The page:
Developmental psychologists have studied the stages of moral develop- ment in children and young adults (Kohlberg 1969, 1971). These stages are summarized in Table 5.1.4 When children are very young (small babies), they are able to make very few, if any, moral choices. In this stage, decision- making and behavior is essentially amoral. However, as children mature, they often have to decide whether to conform their choices and behaviors to a set of values, principles, and standards.5 In the conventional morality stage (Kohlberg 1969), children conform their choices and behaviors to a set of values, principles, and standards in order to avoid the costs imposed on them by others for failing to do so. In this stage, children are moral because the costs of being caught violating principles and standards (i.e. punishment) are too high. In the postconventional morality stage, choices and behaviors conform to a set of values, principles, and standards because they are internalized by individuals. While external costs could still be imposed on choices and behaviors that do not conform to these principles and standards, avoiding these costs is not the primary motivation for moral behavior. Rather, the primary motivation for such behavior is to avoid internally imposed costs, including a sense of personal failure, guilt, and so forth.

Table 5.1. Parallels between stages of moral development and types of trust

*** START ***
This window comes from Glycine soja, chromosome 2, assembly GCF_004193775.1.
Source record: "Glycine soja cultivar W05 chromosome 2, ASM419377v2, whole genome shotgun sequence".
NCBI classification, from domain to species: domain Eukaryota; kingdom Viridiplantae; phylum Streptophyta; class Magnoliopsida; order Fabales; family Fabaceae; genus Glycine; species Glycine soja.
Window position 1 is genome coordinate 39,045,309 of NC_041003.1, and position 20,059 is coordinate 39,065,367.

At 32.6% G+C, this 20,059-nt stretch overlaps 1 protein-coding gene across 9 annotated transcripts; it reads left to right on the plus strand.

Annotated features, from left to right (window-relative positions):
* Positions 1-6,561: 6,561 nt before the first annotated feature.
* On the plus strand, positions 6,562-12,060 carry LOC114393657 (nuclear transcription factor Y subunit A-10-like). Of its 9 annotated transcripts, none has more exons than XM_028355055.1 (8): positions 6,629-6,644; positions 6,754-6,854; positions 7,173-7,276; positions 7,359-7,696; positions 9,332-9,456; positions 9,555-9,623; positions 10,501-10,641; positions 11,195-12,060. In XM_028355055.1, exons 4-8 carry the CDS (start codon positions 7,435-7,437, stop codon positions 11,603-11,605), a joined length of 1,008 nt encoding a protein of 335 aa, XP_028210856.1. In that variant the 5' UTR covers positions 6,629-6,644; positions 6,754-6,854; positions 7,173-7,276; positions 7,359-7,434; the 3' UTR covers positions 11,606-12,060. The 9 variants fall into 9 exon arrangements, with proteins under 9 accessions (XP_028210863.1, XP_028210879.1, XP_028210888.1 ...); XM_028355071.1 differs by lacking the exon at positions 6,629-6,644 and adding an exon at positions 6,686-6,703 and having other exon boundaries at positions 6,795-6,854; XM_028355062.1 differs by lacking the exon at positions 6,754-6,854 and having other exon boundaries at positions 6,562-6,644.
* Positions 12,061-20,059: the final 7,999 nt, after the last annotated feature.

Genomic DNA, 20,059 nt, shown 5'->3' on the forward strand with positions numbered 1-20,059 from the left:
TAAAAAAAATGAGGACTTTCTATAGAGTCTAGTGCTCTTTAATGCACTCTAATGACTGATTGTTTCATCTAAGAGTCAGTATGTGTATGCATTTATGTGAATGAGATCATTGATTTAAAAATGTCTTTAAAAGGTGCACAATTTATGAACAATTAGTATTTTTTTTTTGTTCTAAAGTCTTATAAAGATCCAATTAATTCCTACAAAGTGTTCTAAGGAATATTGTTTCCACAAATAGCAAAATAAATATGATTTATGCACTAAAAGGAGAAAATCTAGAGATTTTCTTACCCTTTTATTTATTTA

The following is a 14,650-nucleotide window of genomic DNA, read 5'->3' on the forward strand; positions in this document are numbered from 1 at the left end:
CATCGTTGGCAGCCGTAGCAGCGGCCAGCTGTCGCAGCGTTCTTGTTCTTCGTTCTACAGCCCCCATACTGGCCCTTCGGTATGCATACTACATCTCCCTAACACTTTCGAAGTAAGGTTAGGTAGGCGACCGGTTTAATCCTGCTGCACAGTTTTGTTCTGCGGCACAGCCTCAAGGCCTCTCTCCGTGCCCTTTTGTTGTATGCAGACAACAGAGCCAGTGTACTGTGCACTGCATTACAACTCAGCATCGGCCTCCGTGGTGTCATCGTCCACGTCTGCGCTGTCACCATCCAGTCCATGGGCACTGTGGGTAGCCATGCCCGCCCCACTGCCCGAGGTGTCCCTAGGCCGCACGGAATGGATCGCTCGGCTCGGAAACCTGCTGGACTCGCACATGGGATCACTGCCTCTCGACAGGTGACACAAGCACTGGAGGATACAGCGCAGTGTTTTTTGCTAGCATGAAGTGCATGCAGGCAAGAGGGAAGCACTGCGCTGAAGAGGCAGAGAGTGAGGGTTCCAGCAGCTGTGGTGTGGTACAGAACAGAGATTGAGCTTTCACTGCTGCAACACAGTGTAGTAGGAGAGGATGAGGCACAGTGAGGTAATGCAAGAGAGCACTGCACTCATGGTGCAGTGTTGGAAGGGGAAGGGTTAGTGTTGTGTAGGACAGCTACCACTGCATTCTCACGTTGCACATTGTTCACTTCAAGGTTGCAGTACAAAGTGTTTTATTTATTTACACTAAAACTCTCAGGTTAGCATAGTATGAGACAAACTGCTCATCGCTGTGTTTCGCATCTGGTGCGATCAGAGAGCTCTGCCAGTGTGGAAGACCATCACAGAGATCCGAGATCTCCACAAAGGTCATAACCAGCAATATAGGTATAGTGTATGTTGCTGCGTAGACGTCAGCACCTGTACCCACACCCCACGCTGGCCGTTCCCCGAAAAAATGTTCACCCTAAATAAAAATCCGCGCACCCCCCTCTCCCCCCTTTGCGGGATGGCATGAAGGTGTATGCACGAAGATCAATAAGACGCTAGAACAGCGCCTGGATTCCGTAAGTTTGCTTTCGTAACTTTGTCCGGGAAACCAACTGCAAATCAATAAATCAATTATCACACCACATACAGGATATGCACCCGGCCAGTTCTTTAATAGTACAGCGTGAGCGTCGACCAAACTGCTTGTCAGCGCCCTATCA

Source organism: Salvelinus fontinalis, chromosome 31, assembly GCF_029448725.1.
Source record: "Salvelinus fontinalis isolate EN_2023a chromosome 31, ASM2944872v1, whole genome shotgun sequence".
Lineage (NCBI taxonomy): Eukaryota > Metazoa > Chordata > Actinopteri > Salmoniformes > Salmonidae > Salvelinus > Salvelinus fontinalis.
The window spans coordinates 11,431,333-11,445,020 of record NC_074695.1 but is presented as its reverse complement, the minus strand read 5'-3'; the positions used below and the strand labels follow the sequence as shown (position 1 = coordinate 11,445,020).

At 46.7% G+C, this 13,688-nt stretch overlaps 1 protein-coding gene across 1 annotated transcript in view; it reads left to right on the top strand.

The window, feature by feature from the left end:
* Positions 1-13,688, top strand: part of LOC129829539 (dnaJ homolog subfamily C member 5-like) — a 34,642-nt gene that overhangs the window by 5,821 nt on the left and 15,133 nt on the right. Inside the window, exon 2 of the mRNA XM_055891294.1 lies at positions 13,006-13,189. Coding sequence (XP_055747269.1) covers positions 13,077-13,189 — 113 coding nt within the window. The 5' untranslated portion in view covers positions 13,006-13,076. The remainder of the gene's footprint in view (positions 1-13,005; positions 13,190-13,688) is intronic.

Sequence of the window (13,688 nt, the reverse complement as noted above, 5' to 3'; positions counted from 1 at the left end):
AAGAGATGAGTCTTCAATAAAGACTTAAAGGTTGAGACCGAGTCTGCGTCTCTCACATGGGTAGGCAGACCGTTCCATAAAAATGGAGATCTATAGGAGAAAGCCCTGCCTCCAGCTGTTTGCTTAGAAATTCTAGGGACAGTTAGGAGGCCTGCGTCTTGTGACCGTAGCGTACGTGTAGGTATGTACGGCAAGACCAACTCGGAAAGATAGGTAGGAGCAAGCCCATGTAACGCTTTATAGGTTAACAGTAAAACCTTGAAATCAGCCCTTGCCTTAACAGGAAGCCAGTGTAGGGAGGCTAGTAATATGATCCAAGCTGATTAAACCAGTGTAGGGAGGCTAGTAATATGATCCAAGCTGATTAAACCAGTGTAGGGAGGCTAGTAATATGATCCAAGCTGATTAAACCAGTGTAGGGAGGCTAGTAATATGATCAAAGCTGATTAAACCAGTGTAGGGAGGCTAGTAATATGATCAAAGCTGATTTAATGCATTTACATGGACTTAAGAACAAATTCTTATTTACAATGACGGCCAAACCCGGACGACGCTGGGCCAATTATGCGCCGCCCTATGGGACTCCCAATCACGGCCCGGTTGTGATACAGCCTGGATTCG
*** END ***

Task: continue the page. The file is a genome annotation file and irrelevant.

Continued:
Some obvious parallels exist between the types of trust and trustwor- thiness identified here, and the stages of moral development identified in developmental psychology. These parallels are identified in Table 5.1. The amoral stage in the moral development literature is analogous to weak form trustworthiness. Just as young children cannot violate moral stan- dards when they are unable to make moral choices, individuals in exchange relationships cannot act opportunistically when there are no opportunities to do so. Conventional morality is analogous to semi-strong trustwor- thiness. In conventional morality, individuals make choices to conform their behavior to a set of principles and standards in order to avoid the cost of failing to do so; in semi-strong trust, opportunistic behavior is avoided because of the economic and social costs imposed on such behav- ior by governance mechanisms. Finally, postconventional morality is anal- ogous to strong form trustworthiness. In both cases, choices and behavior conform to a set of principles and standards because those principles and standards have been internalized. While external costs may be imposed on individuals who violate these principles and standards, avoiding these external costs is not the primary reason choices and behavior conform to them. Rather, the avoidance of internally imposed costs—including a sense of personal failure and guilt—provide the primary motivation for this type of principled behavior.